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what is the headgear that indian men wear?

Article about: it looks like a durag but it's kind of not one. im sure it's probably the muslims or maybe hindu guys that wear it. whenever ive seen it, only young guys wear it. it looks like it's made of

  1. #1
    DavidBuie
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    Default what is the headgear that indian men wear?

    it looks like a durag but it's kind of not one. im sure it's probably the muslims or maybe hindu guys that wear it. whenever ive seen it, only young guys wear it. it looks like it's made of material like that of stockings or pantyhose. it kind of has a bulge at the top too. like a durag with a bulge at the top. minus all the strings to tie the durag with. lol does anyone know what im talking about?

  2. #2

    Default Re: what is the headgear that indian men wear?

    Hi David, is this a militaria related question?

    But I think this headgear is actually worn by young Sihks before they later wear the Turban.

    Cheers, Ade.

  3. #3
    CMc
    CMc is offline
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    Default Re: what is the headgear that indian men wear?

    Hi, I think Adrian's right, I seem to recall that being a Sikh garment called a 'patka'. I'm not sure if there are hard and fast rules on who can wear what sort of turban/headcovering, but Adrian's right that the patka style is more commonly seen amongst younger Sikhs of less traditional ideology and tradition, whereas older, or more traditional Sikhs may be more likely to wear a more traditional turban style.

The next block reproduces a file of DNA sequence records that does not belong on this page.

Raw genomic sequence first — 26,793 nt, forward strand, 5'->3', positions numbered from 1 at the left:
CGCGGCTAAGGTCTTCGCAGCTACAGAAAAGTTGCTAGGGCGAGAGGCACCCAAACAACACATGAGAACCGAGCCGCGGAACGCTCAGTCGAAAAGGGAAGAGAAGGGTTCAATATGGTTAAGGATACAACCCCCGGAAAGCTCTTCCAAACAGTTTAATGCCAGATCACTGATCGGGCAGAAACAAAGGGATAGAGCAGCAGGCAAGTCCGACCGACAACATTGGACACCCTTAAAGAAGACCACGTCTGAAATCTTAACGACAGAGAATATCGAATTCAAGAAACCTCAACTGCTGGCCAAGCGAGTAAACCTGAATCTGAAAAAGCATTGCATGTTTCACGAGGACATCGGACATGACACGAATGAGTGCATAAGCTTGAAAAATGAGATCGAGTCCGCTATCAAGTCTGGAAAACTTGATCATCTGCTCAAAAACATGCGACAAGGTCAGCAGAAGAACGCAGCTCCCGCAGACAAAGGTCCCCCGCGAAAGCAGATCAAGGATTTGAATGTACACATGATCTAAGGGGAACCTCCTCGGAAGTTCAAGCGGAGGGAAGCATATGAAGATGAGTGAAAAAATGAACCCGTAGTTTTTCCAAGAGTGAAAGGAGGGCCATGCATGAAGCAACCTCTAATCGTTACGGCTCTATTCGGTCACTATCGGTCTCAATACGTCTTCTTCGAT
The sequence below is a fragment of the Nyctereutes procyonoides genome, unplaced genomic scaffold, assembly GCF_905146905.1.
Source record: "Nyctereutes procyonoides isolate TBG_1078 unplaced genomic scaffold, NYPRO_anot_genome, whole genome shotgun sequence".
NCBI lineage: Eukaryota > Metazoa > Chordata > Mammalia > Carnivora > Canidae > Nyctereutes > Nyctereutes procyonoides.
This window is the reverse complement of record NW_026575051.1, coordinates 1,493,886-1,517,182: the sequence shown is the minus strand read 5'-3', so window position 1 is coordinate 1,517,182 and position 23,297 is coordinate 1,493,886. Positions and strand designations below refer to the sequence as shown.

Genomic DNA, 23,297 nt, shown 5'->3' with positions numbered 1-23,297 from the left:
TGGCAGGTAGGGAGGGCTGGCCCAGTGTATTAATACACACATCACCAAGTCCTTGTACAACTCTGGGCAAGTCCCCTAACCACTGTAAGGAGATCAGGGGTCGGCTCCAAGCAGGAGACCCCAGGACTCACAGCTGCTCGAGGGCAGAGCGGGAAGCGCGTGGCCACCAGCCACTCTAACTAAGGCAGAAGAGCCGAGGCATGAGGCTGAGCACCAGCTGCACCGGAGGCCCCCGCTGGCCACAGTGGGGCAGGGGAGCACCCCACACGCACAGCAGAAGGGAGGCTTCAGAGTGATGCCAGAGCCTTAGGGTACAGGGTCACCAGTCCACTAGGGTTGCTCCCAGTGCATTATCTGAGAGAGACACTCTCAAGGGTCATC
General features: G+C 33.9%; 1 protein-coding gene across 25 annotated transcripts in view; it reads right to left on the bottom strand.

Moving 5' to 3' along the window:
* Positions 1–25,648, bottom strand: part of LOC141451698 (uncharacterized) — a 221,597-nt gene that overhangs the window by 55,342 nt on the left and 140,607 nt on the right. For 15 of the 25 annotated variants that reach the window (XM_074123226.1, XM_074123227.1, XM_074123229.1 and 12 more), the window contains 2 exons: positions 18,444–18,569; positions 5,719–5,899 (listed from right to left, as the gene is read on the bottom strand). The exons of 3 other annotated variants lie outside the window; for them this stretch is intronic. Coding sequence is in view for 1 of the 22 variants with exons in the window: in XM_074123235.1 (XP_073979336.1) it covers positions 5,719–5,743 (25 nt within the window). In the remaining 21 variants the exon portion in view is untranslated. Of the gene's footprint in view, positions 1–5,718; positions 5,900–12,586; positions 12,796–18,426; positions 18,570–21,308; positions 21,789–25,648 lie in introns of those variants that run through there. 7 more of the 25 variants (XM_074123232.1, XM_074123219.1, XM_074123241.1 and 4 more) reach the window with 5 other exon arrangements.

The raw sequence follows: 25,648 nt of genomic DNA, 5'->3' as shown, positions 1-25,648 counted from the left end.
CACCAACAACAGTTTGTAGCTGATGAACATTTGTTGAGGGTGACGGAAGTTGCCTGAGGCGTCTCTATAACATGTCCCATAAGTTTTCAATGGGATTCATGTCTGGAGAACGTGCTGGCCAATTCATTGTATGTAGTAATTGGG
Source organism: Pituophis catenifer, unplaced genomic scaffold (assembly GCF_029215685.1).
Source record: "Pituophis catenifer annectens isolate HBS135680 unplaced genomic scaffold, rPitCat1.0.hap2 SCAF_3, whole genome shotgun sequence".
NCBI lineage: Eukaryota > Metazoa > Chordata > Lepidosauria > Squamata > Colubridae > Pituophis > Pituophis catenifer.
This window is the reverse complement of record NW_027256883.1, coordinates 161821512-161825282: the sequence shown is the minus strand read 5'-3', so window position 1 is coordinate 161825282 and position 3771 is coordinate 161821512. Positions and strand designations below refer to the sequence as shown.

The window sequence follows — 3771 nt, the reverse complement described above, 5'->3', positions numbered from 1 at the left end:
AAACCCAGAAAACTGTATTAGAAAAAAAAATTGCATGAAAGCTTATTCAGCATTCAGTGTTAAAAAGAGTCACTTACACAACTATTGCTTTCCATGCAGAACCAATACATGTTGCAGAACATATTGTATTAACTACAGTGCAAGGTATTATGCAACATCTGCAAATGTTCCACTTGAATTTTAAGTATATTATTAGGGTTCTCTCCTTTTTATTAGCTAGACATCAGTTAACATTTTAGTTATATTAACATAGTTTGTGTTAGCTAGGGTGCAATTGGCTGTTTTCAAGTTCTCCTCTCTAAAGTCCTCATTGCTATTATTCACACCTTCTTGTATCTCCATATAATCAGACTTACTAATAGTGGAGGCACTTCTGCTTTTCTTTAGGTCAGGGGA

Regarding militaria/reenactment etc, it's probable that a Sikh solider of either of the World Wars would've wore a more traditional turban rather than a patka, which is a somewhat modern tradition. Having said that Sikh soldiers, sailors, airmen etc in later time periods might have chosen to wear the patka, and even have their hair and beards cut to some extent, as this is considered more practical. There have been various legal challenges in the UK and elsewhere from Sikhs who had been ordered by a military or police organisation to cut their hair and beards and wear the appropriate helmet rather than a turban, but in some cases their right to stick to their traditions has been upheld, and as far as I know during the World Wars Sikh servicemen of the British Empire were often allowed to go without a helmet and wear a turban instead of the regular uniform headgear.

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